A new study by researchers has claimed that China's desire to promote eco-tourism is leading to the deaths of Tibetan monkeys in their infancy in the Mount Huangshan Scenic Area of the country's Anhui Province.
According to National Geographic, the skyrocketing infant mortality of Tibetan macaques is being precipitated by them being confined to a restricted range and regularly competing for corn thrown by excited spectators.
The study claims that this scenario has triggered adult aggression toward each other and toward their young, and as a result, less than half of the infants survive into adulthood.
"I think a lot more work needs to be done on how eco-tourism impacts the animals," said the study's co-author Carol Berman, an anthropologist at the State University of New York at Buffalo.
Results of the 19-year study will be published in the October edition of the International Journal of Primatology.
Berman's team studied the Tibetan macaques for six years before eco-tourism began in 1991.
They also collected data while tourists visited the animals between 1992 and 2004, including a span in 2003 when tourism was suspended.
Infant mortality was low prior to the advent of eco-tourism and was primarily caused by disease, the team found.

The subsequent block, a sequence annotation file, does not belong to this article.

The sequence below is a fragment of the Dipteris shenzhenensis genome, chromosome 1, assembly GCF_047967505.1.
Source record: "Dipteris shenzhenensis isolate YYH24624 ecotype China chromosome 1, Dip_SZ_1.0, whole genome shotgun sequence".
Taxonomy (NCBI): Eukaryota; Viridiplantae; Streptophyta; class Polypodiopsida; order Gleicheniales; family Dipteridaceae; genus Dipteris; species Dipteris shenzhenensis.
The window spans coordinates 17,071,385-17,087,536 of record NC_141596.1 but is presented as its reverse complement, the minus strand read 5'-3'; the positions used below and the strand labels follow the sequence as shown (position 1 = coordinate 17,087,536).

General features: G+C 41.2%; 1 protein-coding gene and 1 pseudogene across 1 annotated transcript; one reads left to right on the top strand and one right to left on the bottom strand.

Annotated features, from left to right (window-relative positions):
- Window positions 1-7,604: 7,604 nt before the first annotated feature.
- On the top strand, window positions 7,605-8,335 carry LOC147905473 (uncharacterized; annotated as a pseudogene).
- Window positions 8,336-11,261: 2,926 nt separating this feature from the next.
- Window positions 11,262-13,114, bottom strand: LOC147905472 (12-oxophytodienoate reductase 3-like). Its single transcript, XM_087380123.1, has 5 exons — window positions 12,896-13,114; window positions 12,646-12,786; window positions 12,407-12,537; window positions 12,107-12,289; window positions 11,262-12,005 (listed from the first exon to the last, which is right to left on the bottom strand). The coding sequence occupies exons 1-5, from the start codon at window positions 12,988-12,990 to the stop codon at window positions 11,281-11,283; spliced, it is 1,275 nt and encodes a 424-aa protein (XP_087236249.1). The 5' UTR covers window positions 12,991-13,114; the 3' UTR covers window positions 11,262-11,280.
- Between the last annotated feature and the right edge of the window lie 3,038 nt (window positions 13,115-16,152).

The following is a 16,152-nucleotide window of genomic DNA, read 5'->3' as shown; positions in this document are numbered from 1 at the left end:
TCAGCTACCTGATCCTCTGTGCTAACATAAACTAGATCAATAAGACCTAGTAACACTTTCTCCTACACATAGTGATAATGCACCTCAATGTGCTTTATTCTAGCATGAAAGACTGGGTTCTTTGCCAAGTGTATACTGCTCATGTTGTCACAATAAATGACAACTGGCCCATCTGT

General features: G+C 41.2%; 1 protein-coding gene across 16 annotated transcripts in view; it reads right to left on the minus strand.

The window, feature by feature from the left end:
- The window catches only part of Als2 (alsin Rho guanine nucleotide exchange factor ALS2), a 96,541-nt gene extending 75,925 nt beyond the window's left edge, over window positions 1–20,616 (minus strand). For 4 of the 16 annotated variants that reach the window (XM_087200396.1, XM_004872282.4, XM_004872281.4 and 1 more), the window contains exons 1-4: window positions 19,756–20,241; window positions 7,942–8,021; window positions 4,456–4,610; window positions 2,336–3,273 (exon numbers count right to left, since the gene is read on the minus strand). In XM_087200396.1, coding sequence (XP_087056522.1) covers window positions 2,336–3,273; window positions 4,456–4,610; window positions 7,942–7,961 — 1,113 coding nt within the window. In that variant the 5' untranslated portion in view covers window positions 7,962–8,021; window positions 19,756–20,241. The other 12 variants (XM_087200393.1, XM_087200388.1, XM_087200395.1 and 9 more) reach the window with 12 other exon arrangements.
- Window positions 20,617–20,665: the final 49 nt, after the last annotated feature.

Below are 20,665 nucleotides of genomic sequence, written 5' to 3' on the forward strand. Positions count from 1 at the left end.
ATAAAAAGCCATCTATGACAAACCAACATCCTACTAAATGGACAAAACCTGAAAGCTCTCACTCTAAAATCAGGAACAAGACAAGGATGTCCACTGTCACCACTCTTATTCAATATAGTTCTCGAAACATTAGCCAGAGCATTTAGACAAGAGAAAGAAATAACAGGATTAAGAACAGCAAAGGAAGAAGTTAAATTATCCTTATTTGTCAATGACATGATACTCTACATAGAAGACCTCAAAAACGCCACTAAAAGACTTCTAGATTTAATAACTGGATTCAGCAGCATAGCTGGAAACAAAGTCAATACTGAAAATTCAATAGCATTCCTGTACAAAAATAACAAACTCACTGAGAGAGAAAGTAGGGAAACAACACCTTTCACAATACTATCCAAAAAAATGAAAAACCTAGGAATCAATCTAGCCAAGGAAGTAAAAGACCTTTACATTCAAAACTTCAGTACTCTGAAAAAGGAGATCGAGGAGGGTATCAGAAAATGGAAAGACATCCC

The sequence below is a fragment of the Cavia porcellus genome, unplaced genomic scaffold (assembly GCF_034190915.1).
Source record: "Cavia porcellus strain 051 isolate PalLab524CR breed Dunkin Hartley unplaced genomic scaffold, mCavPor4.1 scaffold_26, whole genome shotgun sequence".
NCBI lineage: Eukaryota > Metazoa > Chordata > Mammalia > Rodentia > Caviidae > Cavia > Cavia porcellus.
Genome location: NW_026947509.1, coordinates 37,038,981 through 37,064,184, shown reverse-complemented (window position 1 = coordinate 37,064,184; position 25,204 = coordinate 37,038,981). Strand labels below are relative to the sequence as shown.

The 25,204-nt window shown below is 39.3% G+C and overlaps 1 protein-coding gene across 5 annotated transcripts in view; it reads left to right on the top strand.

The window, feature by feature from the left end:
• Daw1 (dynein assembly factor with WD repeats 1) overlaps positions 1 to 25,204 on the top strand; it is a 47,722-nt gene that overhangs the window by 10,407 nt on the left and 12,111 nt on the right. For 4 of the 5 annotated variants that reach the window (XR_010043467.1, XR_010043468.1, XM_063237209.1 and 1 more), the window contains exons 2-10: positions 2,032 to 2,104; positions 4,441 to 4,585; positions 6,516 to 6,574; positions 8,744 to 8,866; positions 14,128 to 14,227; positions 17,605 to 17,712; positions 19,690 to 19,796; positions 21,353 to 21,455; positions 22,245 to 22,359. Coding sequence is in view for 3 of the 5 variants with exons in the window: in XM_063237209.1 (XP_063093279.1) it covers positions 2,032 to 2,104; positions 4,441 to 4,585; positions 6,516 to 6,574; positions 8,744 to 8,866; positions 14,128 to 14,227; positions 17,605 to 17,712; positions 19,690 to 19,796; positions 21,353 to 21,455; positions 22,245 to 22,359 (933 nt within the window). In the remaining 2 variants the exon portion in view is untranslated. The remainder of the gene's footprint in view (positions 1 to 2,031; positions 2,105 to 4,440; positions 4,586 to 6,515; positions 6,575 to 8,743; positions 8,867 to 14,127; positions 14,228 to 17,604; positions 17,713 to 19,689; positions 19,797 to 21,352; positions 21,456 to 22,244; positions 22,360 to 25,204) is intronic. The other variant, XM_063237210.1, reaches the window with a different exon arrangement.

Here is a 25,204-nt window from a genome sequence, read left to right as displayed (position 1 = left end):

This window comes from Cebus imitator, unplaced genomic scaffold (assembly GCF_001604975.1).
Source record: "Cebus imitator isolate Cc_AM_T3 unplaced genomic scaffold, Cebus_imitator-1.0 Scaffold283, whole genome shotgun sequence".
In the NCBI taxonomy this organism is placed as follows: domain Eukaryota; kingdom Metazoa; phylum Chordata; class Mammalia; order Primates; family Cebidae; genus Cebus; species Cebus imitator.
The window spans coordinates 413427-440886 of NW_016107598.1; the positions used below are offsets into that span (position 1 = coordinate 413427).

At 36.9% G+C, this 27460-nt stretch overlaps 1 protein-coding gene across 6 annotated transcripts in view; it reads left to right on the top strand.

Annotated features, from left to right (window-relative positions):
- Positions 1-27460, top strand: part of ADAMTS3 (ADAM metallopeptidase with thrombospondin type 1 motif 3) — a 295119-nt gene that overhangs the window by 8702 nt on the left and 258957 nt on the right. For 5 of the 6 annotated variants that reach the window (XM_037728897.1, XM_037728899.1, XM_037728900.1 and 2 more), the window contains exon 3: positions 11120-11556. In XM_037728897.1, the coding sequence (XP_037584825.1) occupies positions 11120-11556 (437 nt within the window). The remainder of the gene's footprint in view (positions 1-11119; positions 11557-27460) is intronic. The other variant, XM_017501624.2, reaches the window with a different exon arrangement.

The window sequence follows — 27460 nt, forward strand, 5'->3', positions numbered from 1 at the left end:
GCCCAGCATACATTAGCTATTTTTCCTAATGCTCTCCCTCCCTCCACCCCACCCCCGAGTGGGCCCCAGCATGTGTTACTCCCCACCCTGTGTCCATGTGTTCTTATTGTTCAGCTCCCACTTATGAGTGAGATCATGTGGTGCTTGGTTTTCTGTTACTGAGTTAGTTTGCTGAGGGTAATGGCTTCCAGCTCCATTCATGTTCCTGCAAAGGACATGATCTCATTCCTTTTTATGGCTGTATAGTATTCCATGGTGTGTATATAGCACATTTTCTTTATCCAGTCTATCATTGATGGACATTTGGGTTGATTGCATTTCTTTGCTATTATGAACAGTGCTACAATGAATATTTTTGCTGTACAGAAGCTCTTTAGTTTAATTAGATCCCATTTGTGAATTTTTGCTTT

Although they didn't witness all the attacks, many of the infant corpses Berman's team found had bite wounds indicative of adult macaques.
The conflicts typically began with intense competition for food in the designated feeding areas.
As the animals became more aggressive, overall infant mortality rose from 14.8 percent to 54.6 percent.
Frans de Waal, a leading primatologist at the Yerkes National Primate Research Center in Atlanta, Georgia, agrees that eco-tourism can backfire if it's not carefully managed.
"I think we need to teach tourists that if they want to see primates, they will have to go where the primates are," he said.
Berman is of the view that many of these visitors are not aware of how they should behave in the vicinity of animals, including monkeys.